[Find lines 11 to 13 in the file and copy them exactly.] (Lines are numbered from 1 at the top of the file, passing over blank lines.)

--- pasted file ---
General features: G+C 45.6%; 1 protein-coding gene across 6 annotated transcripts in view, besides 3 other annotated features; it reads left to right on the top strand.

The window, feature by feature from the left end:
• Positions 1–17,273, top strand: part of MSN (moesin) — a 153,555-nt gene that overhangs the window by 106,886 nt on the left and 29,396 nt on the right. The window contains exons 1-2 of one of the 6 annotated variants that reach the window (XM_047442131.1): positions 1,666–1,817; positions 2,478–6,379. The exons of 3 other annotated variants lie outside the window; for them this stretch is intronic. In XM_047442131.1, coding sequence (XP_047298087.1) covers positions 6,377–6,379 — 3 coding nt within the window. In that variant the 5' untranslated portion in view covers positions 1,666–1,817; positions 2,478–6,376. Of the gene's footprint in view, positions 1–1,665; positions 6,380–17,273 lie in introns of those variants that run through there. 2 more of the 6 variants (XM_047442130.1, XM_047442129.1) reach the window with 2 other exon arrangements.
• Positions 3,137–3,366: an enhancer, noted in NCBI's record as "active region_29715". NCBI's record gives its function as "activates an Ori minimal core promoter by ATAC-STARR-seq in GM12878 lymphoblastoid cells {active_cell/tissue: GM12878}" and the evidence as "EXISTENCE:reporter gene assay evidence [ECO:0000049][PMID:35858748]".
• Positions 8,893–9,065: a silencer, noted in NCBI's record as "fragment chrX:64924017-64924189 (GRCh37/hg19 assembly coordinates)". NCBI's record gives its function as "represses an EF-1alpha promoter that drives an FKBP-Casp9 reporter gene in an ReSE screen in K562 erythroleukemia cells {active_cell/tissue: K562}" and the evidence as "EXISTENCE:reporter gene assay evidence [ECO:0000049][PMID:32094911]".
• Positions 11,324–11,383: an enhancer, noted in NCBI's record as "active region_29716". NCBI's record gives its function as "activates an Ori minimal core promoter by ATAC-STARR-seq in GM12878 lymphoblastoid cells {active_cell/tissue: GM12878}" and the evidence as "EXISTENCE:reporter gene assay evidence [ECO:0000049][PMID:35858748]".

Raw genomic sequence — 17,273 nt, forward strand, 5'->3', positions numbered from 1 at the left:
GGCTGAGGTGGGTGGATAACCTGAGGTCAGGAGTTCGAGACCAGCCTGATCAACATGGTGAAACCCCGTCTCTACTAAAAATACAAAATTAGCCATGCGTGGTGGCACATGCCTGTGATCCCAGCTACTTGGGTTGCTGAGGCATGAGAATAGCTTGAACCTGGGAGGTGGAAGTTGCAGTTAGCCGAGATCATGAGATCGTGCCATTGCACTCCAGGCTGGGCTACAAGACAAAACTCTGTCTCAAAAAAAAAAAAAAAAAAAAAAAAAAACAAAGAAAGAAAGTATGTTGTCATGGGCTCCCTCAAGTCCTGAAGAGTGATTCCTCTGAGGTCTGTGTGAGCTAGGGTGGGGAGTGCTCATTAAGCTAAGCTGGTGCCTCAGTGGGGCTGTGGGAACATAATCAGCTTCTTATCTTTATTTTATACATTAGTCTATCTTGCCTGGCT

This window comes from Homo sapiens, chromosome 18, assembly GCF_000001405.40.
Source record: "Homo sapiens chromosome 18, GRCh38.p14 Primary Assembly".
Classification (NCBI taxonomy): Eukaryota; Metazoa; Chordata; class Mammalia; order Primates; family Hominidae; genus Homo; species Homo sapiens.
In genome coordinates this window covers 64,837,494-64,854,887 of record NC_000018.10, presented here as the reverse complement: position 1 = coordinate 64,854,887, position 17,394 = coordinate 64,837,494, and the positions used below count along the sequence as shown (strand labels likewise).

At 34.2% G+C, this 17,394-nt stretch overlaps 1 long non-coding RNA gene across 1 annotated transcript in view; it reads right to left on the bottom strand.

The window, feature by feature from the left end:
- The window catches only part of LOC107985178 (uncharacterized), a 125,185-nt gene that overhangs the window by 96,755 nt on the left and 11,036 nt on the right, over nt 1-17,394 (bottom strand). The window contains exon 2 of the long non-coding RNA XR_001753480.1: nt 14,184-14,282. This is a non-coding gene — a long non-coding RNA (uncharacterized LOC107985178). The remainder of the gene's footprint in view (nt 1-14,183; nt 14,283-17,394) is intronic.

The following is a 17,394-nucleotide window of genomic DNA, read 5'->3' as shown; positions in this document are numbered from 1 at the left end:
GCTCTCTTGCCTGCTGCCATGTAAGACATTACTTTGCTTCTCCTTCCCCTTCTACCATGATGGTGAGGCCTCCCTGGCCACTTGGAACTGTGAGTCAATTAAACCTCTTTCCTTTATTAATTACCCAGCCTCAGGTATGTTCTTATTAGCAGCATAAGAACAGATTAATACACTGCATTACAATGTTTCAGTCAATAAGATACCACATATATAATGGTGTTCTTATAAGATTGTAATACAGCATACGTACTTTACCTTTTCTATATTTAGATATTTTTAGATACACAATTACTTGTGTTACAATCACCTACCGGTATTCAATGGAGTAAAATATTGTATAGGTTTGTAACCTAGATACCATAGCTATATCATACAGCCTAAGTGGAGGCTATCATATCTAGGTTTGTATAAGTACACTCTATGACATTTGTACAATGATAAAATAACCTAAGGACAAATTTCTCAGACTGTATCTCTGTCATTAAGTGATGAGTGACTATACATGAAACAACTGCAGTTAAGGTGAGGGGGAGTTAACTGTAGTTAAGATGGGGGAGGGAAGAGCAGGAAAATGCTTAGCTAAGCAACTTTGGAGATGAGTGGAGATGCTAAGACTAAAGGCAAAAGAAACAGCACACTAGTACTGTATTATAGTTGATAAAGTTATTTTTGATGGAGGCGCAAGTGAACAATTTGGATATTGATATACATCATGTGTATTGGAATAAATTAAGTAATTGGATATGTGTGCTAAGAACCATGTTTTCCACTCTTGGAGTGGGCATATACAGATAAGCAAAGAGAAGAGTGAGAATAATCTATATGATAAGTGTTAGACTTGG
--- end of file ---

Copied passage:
Classification (NCBI taxonomy): Eukaryota; Metazoa; Chordata; class Mammalia; order Primates; family Hominidae; genus Homo; species Homo sapiens.
In genome coordinates this window covers 64,837,494-64,854,887 of record NC_000018.10, presented here as the reverse complement: position 1 = coordinate 64,854,887, position 17,394 = coordinate 64,837,494, and the positions used below count along the sequence as shown (strand labels likewise).

At 34.2% G+C, this 17,394-nt stretch overlaps 1 long non-coding RNA gene across 1 annotated transcript in view; it reads right to left on the bottom strand.